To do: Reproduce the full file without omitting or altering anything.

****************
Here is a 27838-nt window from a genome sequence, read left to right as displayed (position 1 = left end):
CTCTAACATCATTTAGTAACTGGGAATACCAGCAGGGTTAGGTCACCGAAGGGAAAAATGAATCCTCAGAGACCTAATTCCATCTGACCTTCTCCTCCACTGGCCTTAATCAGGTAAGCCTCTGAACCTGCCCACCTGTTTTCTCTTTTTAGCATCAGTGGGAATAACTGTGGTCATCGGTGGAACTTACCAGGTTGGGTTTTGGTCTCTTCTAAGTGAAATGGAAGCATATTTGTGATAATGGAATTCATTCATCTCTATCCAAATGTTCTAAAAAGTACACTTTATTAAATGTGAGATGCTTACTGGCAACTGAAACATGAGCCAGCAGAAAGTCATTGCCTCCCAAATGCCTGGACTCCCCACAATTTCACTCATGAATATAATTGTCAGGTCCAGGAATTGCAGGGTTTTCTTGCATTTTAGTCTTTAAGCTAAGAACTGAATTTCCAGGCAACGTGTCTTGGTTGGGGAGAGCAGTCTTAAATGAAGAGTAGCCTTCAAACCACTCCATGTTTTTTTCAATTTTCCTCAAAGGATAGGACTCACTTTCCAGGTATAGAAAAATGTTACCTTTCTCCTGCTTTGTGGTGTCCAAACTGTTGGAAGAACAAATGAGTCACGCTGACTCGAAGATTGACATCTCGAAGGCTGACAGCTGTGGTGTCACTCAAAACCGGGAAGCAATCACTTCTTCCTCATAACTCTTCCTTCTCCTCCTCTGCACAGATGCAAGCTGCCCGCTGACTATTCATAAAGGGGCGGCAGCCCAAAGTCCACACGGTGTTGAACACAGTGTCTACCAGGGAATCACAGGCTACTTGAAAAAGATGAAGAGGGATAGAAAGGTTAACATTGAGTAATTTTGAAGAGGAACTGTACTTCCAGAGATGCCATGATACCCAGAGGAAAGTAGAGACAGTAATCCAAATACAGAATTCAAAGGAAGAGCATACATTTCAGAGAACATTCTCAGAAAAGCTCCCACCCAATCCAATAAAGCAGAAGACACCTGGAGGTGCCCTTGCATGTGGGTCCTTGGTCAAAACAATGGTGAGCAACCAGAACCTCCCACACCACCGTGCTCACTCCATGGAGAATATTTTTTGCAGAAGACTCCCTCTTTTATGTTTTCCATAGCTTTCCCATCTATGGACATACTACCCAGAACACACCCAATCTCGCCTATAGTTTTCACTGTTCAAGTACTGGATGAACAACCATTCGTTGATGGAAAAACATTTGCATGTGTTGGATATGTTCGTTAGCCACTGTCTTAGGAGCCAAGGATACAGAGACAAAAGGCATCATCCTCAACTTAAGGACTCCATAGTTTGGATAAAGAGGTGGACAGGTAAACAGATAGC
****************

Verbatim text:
Here is a 27838-nt window from a genome sequence, read left to right as displayed (position 1 = left end):
CTCTAACATCATTTAGTAACTGGGAATACCAGCAGGGTTAGGTCACCGAAGGGAAAAATGAATCCTCAGAGACCTAATTCCATCTGACCTTCTCCTCCACTGGCCTTAATCAGGTAAGCCTCTGAACCTGCCCACCTGTTTTCTCTTTTTAGCATCAGTGGGAATAACTGTGGTCATCGGTGGAACTTACCAGGTTGGGTTTTGGTCTCTTCTAAGTGAAATGGAAGCATATTTGTGATAATGGAATTCATTCATCTCTATCCAAATGTTCTAAAAAGTACACTTTATTAAATGTGAGATGCTTACTGGCAACTGAAACATGAGCCAGCAGAAAGTCATTGCCTCCCAAATGCCTGGACTCCCCACAATTTCACTCATGAATATAATTGTCAGGTCCAGGAATTGCAGGGTTTTCTTGCATTTTAGTCTTTAAGCTAAGAACTGAATTTCCAGGCAACGTGTCTTGGTTGGGGAGAGCAGTCTTAAATGAAGAGTAGCCTTCAAACCACTCCATGTTTTTTTCAATTTTCCTCAAAGGATAGGACTCACTTTCCAGGTATAGAAAAATGTTACCTTTCTCCTGCTTTGTGGTGTCCAAACTGTTGGAAGAACAAATGAGTCACGCTGACTCGAAGATTGACATCTCGAAGGCTGACAGCTGTGGTGTCACTCAAAACCGGGAAGCAATCACTTCTTCCTCATAACTCTTCCTTCTCCTCCTCTGCACAGATGCAAGCTGCCCGCTGACTATTCATAAAGGGGCGGCAGCCCAAAGTCCACACGGTGTTGAACACAGTGTCTACCAGGGAATCACAGGCTACTTGAAAAAGATGAAGAGGGATAGAAAGGTTAACATTGAGTAATTTTGAAGAGGAACTGTACTTCCAGAGATGCCATGATACCCAGAGGAAAGTAGAGACAGTAATCCAAATACAGAATTCAAAGGAAGAGCATACATTTCAGAGAACATTCTCAGAAAAGCTCCCACCCAATCCAATAAAGCAGAAGACACCTGGAGGTGCCCTTGCATGTGGGTCCTTGGTCAAAACAATGGTGAGCAACCAGAACCTCCCACACCACCGTGCTCACTCCATGGAGAATATTTTTTGCAGAAGACTCCCTCTTTTATGTTTTCCATAGCTTTCCCATCTATGGACATACTACCCAGAACACACCCAATCTCGCCTATAGTTTTCACTGTTCAAGTACTGGATGAACAACCATTCGTTGATGGAAAAACATTTGCATGTGTTGGATATGTTCGTTAGCCACTGTCTTAGGAGCCAAGGATACAGAGACAAAAGGCATCATCCTCAACTTAAGGACTCCATAGTTTGGATAAAGAGGTGGACAGGTAAACAGATAGC